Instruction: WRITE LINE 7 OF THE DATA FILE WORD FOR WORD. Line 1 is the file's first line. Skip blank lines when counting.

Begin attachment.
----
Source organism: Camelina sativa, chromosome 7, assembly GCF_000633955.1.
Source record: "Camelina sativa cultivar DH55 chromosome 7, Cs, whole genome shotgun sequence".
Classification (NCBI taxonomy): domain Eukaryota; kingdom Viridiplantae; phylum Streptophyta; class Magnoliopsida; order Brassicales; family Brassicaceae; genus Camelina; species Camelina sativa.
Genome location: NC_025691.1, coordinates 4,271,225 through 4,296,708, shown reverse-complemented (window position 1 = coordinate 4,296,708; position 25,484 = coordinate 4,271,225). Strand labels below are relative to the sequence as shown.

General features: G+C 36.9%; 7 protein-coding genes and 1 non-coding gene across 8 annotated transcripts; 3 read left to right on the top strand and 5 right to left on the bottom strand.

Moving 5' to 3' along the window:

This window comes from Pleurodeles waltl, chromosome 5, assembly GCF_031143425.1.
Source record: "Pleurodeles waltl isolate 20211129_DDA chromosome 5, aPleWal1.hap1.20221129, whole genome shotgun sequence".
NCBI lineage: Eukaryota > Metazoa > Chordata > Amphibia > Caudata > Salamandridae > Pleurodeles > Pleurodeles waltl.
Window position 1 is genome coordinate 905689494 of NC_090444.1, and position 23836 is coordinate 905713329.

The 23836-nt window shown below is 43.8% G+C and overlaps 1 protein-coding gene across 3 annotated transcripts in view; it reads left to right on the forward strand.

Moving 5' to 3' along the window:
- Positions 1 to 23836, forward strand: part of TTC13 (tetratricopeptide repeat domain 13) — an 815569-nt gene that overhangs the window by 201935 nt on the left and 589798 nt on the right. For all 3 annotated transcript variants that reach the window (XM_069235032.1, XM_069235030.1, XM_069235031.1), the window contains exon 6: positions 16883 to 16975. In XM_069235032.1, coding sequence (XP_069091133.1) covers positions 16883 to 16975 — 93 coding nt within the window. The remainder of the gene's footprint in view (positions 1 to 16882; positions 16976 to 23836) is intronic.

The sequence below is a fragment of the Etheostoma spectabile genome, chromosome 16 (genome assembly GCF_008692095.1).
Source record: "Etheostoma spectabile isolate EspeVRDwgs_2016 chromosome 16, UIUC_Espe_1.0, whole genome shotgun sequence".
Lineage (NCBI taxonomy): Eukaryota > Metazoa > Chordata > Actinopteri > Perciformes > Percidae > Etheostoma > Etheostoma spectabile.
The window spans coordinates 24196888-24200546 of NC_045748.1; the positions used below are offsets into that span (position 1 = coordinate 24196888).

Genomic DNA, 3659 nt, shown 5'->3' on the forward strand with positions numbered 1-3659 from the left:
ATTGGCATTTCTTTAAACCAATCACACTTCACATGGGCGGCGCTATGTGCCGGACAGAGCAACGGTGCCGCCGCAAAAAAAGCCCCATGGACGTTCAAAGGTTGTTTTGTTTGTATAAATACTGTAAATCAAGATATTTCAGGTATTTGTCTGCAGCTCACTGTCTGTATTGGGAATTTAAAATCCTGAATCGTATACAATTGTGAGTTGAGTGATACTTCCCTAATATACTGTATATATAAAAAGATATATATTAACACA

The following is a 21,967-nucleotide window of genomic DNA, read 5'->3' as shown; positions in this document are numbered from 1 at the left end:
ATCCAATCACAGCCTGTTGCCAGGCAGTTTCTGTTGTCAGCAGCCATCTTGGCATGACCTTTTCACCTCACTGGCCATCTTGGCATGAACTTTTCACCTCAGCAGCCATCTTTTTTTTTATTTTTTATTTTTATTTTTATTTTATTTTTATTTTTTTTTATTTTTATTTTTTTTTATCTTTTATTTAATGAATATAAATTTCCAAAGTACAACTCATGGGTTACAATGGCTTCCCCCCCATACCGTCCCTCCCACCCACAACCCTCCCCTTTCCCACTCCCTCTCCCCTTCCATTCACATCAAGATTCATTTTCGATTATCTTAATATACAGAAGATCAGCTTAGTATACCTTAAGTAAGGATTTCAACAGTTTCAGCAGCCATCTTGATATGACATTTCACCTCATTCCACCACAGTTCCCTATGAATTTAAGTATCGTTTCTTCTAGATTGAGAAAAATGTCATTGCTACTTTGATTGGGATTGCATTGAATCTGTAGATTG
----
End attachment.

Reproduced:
This window comes from Pleurodeles waltl, chromosome 5, assembly GCF_031143425.1.